For a while now, my younger son has had it in his head that he wants to do something sponsored. He likes the idea of a run or bike ride (although he’s not used to running long distance – only whizzing up and down football and rugby fields). He wants to do the Sport Relief Mile next spring, which I always do with the kids (I think it’s time to up our distances a bit), but the reality is it clashes with rugby on a Sunday morning and he probably won’t do it in the end.
But then came Children in Need. Suddenly he wanted to do a sponsored silence. I wasn’t sure, but we ordered the fundraising pack and he was ‘quietly’ determined (see what I did there?).
Then his sister wanted to join in.
She decided to practice. I told her she needed a pad and pen so she could write down everything she wanted to say. Sign language was OK, mouthing words I felt was cheating a little. She got stressed and kept waving her hands and then saying ‘I’m just stopping for a minute’ before announcing something urgent she needed to say. That actually wasn’t urgent at all. I wasn’t sure she would manage it. Or even that she wanted to do it.
‘But it’s just so hard!’ she complained.
I pointed out that’s what sponsored events are about – you have to push yourself, you have to achieve something that people are impressed by and want to sponsor you for.
But I also gave her the option of not doing it – nobody was forcing her. It had to be her choice, but if she was going to do it, she had to do it properly.
Both of the kids made a sign, decorated with Pudsey stickers, explaining that they were doing a sponsored silence for Children in Need and couldn’t speak.
My son had a maths competition on the afternoon of Children in Need day, so needed to speak. He wanted to go without speaking for a reasonable amount of time, so went silent at teatime the day before.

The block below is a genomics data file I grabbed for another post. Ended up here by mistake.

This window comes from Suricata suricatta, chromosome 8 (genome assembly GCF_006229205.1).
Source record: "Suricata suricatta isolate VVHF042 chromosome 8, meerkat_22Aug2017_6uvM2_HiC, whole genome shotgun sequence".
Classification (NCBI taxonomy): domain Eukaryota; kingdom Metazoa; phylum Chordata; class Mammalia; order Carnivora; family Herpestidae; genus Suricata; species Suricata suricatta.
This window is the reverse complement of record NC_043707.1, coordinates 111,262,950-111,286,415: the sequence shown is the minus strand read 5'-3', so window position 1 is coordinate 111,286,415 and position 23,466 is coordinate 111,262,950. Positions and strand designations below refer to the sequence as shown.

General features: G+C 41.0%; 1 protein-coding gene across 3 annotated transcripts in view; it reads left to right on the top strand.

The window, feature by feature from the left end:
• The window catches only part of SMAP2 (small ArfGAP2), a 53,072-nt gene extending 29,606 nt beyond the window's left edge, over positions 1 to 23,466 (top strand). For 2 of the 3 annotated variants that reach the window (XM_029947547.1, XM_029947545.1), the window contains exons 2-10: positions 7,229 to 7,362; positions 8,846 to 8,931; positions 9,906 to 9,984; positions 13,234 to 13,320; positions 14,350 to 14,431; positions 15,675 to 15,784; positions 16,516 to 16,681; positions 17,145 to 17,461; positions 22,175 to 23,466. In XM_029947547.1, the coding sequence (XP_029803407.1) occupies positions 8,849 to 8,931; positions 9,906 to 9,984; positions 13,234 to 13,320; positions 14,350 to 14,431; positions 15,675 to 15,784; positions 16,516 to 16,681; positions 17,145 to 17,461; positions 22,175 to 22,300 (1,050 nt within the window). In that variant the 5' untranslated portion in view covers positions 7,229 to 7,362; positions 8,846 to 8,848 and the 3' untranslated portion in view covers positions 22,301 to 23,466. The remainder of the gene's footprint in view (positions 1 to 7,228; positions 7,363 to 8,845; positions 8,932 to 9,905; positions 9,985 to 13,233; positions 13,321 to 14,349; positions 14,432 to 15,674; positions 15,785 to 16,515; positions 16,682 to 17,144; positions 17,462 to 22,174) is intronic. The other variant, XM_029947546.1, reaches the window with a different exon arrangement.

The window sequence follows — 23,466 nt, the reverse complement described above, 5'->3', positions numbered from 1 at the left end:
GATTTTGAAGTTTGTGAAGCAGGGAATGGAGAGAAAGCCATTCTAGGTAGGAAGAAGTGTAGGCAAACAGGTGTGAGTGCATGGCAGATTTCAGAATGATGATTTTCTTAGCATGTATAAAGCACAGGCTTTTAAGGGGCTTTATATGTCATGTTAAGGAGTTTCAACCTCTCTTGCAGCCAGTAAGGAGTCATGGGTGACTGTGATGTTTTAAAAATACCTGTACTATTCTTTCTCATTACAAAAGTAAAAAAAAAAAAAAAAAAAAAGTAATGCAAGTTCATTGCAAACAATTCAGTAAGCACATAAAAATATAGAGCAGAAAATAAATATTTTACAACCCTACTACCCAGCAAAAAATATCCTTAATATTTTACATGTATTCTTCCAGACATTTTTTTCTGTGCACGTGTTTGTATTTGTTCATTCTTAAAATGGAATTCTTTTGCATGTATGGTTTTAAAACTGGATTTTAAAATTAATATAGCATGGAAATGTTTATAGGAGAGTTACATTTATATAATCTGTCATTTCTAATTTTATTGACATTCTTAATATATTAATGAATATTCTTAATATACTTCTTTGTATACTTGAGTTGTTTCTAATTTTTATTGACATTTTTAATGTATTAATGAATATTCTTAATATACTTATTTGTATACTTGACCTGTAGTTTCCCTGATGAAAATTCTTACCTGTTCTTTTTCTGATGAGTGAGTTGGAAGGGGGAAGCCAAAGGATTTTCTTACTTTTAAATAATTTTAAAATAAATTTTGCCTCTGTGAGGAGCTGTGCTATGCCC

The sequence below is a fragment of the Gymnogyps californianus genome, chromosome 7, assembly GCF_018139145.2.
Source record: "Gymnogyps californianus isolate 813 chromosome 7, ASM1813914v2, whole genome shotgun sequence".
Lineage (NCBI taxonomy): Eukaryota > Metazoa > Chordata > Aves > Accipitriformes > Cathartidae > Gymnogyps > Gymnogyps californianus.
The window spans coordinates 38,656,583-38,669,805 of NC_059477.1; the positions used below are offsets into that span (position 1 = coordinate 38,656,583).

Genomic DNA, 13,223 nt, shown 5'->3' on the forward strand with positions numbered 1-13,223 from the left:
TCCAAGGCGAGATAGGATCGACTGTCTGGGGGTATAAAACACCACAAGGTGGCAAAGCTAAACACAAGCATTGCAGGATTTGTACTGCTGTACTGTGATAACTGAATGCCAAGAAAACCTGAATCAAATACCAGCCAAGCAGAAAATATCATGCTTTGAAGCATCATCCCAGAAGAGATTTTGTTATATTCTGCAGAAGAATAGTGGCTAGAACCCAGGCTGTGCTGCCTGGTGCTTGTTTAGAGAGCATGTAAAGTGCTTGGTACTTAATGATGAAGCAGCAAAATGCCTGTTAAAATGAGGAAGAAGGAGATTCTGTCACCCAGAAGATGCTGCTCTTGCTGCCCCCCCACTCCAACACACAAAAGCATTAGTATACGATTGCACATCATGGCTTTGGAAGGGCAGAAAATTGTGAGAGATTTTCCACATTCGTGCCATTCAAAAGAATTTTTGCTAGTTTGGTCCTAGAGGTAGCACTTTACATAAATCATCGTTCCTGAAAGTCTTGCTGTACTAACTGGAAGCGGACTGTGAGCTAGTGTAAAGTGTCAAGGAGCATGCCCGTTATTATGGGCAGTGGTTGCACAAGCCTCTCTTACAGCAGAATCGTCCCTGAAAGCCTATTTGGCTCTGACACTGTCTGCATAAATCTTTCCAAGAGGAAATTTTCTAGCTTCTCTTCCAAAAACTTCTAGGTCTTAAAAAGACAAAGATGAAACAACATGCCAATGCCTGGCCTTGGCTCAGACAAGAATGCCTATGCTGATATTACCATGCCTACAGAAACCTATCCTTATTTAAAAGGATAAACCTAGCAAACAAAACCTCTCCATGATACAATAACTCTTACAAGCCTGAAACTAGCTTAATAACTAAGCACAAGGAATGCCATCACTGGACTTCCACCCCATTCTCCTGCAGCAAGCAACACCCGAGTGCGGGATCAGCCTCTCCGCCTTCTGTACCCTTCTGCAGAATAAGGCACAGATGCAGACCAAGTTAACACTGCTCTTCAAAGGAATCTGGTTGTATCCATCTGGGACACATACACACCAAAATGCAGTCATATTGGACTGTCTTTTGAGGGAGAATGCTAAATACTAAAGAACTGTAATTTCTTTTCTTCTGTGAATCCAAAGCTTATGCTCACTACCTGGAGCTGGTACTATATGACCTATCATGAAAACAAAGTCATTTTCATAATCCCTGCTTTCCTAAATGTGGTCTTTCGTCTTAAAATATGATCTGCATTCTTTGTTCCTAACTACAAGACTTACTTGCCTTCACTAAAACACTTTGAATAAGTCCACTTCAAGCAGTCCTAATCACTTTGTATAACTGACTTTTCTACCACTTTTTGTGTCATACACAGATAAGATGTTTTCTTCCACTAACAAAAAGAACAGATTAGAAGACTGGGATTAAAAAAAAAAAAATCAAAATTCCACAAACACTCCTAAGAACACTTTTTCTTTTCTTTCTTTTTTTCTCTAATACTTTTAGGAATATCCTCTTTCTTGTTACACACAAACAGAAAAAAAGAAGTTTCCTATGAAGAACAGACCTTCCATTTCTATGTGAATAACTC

My daughter called me when she woke up at 6.30am, told me she was starting her silence, and that was it.
No chatter at breakfast time – although they still managed some of their usual banter by writing it down. They quickly got the hang of coming to me with a notebook to say what they had to say.
And then they went to school. I had a quick word with their teachers, who were all very pleased for them to take part in class, and left them to get on with it. I wondered how they’d manage with all their friends chattering around them.
As I went to pick my daughter up, I heard a girl I don’t know telling her dad about her. Then three other kids, one of whom I don’t know, told me how well she’d done with her silence.
I felt so proud of her. It had been a rubbish week one way or another, but this really put a smile on my face. She wasn’t sure if she could do it, but she had. She’d been brave and she’d given it a go and she’d managed it.
I told her how proud I was of her and she just smiled at me. Because she was still being silent.
She showed me a notebook full of kids’ names all pledging money. I’m not sure whether we will ever see that money, but it’s sweet that they wanted to do that. One of the teachers had given her five house points – which won’t raise any money for Children in Need, but it shows the school was proud of her too.
My daughter started speaking again at 5pm – mainly because I was upset about a lot of other stuff after a really bad week. She wanted to make me feel better and I’m proud of her for that too. She managed 10 and a half hours without speaking and her brother managed 11 and a half waking hours.
The kids are hoping to raise between £50 and £100, which would be a real achievement. They’re looking forward to getting their certificate from Children in Need and showing it in assembly.
I’m so proud that it was all their own idea and they saw it through without making any fuss. They are my little stars.